I know, I’m a Linux guy, and an advocate of Free/Open Source Software.
However, I’m also a user, and I’m a right-tool-for-the-right-job kind of guy. I’m picky as hell about my software, and I think the simple fact that I choose Linux for my day-to-day desktop use says a lot about its ability to meet my needs.
However, I’ve never been in on the big love affair the open source community has with Firefox. Yes, I think it’s great that it’s taken enough market share away from Microsoft to spur them into action — it’s been argued that IE7 and IE8 would never have existed in any form approaching a “modern” browser if it hadn’t been for Firefox pushing them to catch up.
However, like Linux, Firefox needs critics. It may still be better than what Microsoft offers, but it isn’t perfect by a long shot. It doesn’t meet my needs as an end user, which is why I’m still using a closed-source browser as my primary web surfing tool. So why does an open source advocate like myself use Opera instead of Firefox? Read on.
Reason number one: Opera has a much more flexible interface.
With the sole exception of the menu bar (i.e., File, Edit, View, etc.), every element of Opera’s interface can be moved to where the user wants/likes it. While I like a fairly traditional browser interface layout, I can move things around to suit my needs to any level I want.
If I like, I can have the tab bar above the address bar and main buttons, or below it, or on either side, or the bottom. I can likewise move the buttons to the right of the address bar, the bottom of the screen, wherever. I can also place the “personal bar” anywhere as well.
Because of Opera’s highly customizable interface, I can go minimalist, which is close to how Opera ships in its default layout, or quite complex, placing buttons and tool elements exactly where I need them for a large variety of tasks.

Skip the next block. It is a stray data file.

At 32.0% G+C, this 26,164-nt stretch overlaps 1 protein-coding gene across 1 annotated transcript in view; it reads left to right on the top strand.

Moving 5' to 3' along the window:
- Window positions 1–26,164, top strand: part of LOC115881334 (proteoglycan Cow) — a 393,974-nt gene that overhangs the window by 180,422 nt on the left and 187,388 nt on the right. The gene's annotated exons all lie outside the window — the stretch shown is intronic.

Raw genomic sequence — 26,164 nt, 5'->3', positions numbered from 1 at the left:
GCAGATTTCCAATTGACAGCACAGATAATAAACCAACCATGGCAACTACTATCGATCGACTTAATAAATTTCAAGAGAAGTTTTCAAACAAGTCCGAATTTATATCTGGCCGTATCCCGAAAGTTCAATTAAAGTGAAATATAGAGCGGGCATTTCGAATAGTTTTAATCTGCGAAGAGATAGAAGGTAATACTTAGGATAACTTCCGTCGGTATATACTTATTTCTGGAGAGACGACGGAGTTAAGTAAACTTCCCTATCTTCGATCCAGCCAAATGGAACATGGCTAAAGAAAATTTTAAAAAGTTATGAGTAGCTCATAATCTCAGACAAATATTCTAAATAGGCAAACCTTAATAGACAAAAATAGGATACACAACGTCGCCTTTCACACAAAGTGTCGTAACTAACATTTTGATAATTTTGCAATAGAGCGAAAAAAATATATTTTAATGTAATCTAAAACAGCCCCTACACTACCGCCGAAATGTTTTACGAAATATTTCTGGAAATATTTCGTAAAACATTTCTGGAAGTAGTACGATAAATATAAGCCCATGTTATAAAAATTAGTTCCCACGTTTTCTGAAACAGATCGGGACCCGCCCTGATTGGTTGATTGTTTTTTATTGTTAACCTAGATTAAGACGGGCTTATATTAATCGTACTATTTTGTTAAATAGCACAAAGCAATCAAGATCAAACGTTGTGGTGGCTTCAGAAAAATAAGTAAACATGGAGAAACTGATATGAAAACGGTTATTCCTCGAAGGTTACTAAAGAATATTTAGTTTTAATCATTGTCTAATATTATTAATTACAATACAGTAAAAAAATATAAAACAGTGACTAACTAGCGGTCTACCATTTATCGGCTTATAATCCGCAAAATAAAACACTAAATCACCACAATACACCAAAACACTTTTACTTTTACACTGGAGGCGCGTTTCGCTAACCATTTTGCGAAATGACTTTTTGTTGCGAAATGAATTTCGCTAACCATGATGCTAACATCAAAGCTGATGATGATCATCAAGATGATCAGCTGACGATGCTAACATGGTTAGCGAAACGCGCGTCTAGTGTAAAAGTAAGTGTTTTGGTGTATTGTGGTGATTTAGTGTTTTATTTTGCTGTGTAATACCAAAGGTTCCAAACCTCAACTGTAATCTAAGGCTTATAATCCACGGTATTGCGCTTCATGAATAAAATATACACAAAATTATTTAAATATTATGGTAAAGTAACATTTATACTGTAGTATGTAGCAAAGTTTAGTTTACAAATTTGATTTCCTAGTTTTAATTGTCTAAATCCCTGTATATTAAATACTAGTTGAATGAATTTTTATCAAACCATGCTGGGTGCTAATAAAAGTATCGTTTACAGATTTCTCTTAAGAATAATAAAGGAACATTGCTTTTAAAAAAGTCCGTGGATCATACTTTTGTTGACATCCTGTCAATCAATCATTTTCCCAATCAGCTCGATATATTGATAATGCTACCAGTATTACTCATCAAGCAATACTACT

In short, Opera’s interface is easily customizable, without the need for installing any add-ons, to a very high degree.
By comparison, Firefox is a bit clunky and rigid. I can move my buttons around on the same row, and I can move my address bar around, but I’ve never been able to figure out how to move the tab bar or the bookmarks toolbar anywhere, and overall it has far fewer options available for tweaking the interface to exactly how I like it.
Oh, I know. “But you can install lots of add-ons in Firefox that can do these things!” you say. That’s nice that it has that ability. But in my experience, the more add-ons I install in Firefox, the slower it runs and the more unstable and buggy it seems. I’ll talk more on that later.
Reason number two: Opera is easier on resources by default
I’m not made of money, so I’m running occasionally on some aging hardware, and when I run Opera next to Firefox, that is never more apparent. Firefox uses more RAM — and this is out of the box, without any add-ons installed yet — than Opera.
Code bloat and feature creep or not… out of the box Opera does a lot more than Firefox with less. And it doesn’t eat up my precious resources the way Firefox does on my older, crankier machines.
And when I actually install all the add-ons in Firefox that I need in order to get the same functionality that Opera has out of the box, well, that leads me to my next reason.